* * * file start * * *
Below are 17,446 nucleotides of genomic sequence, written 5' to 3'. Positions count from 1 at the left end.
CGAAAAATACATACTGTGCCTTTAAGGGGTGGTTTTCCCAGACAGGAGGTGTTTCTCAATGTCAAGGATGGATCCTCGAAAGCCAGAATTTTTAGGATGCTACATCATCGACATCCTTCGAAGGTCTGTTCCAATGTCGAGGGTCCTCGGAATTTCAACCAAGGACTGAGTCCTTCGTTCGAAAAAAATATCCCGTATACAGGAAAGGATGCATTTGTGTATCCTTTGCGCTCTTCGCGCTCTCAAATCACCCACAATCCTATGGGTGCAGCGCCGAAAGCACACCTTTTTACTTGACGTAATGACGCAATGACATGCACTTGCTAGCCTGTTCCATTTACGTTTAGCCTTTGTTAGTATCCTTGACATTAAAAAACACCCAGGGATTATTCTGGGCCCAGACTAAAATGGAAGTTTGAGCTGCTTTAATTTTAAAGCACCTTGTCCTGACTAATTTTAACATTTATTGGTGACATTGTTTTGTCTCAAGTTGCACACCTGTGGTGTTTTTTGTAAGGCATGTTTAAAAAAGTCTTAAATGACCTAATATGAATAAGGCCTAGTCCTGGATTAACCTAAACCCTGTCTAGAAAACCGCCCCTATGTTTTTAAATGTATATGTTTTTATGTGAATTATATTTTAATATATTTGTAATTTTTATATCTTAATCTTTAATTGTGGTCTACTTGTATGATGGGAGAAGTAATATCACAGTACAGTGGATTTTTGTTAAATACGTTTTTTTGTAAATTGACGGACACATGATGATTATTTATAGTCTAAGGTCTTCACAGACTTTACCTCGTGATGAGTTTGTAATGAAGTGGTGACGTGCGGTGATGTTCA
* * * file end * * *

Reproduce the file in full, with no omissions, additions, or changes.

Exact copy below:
Below are 17,446 nucleotides of genomic sequence, written 5' to 3'. Positions count from 1 at the left end.
CGAAAAATACATACTGTGCCTTTAAGGGGTGGTTTTCCCAGACAGGAGGTGTTTCTCAATGTCAAGGATGGATCCTCGAAAGCCAGAATTTTTAGGATGCTACATCATCGACATCCTTCGAAGGTCTGTTCCAATGTCGAGGGTCCTCGGAATTTCAACCAAGGACTGAGTCCTTCGTTCGAAAAAAATATCCCGTATACAGGAAAGGATGCATTTGTGTATCCTTTGCGCTCTTCGCGCTCTCAAATCACCCACAATCCTATGGGTGCAGCGCCGAAAGCACACCTTTTTACTTGACGTAATGACGCAATGACATGCACTTGCTAGCCTGTTCCATTTACGTTTAGCCTTTGTTAGTATCCTTGACATTAAAAAACACCCAGGGATTATTCTGGGCCCAGACTAAAATGGAAGTTTGAGCTGCTTTAATTTTAAAGCACCTTGTCCTGACTAATTTTAACATTTATTGGTGACATTGTTTTGTCTCAAGTTGCACACCTGTGGTGTTTTTTGTAAGGCATGTTTAAAAAAGTCTTAAATGACCTAATATGAATAAGGCCTAGTCCTGGATTAACCTAAACCCTGTCTAGAAAACCGCCCCTATGTTTTTAAATGTATATGTTTTTATGTGAATTATATTTTAATATATTTGTAATTTTTATATCTTAATCTTTAATTGTGGTCTACTTGTATGATGGGAGAAGTAATATCACAGTACAGTGGATTTTTGTTAAATACGTTTTTTTGTAAATTGACGGACACATGATGATTATTTATAGTCTAAGGTCTTCACAGACTTTACCTCGTGATGAGTTTGTAATGAAGTGGTGACGTGCGGTGATGTTCA